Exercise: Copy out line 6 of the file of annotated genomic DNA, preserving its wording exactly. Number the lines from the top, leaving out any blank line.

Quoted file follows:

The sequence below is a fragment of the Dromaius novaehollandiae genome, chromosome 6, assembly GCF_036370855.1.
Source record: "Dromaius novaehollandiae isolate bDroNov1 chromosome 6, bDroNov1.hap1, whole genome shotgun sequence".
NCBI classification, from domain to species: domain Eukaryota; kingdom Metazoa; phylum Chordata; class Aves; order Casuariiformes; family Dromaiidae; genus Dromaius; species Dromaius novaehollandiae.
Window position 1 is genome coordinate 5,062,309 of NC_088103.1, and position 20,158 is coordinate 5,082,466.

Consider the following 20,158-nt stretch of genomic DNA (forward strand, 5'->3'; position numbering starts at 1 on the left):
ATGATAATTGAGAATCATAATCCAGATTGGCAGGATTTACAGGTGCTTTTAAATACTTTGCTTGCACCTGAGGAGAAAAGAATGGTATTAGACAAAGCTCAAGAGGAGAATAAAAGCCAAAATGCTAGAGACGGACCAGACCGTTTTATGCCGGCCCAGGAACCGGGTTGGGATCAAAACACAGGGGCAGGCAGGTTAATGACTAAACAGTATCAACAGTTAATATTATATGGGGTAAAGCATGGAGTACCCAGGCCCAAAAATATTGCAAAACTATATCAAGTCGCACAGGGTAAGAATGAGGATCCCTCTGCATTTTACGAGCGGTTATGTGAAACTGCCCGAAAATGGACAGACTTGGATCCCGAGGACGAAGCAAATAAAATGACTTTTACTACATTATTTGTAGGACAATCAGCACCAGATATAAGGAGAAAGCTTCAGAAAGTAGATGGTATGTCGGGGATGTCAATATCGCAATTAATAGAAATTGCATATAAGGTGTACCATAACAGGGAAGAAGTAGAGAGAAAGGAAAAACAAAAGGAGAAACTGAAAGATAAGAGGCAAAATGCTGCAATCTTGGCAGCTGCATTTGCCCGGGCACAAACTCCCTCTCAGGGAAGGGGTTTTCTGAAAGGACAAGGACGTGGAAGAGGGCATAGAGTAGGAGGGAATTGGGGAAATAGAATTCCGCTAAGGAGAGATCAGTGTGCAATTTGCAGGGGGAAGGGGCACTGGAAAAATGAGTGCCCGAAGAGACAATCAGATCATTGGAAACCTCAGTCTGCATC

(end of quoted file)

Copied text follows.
ATGATAATTGAGAATCATAATCCAGATTGGCAGGATTTACAGGTGCTTTTAAATACTTTGCTTGCACCTGAGGAGAAAAGAATGGTATTAGACAAAGCTCAAGAGGAGAATAAAAGCCAAAATGCTAGAGACGGACCAGACCGTTTTATGCCGGCCCAGGAACCGGGTTGGGATCAAAACACAGGGGCAGGCAGGTTAATGACTAAACAGTATCAACAGTTAATATTATATGGGGTAAAGCATGGAGTACCCAGGCCCAAAAATATTGCAAAACTATATCAAGTCGCACAGGGTAAGAATGAGGATCCCTCTGCATTTTACGAGCGGTTATGTGAAACTGCCCGAAAATGGACAGACTTGGATCCCGAGGACGAAGCAAATAAAATGACTTTTACTACATTATTTGTAGGACAATCAGCACCAGATATAAGGAGAAAGCTTCAGAAAGTAGATGGTATGTCGGGGATGTCAATATCGCAATTAATAGAAATTGCATATAAGGTGTACCATAACAGGGAAGAAGTAGAGAGAAAGGAAAAACAAAAGGAGAAACTGAAAGATAAGAGGCAAAATGCTGCAATCTTGGCAGCTGCATTTGCCCGGGCACAAACTCCCTCTCAGGGAAGGGGTTTTCTGAAAGGACAAGGACGTGGAAGAGGGCATAGAGTAGGAGGGAATTGGGGAAATAGAATTCCGCTAAGGAGAGATCAGTGTGCAATTTGCAGGGGGAAGGGGCACTGGAAAAATGAGTGCCCGAAGAGACAATCAGATCATTGGAAACCTCAGTCTGCATC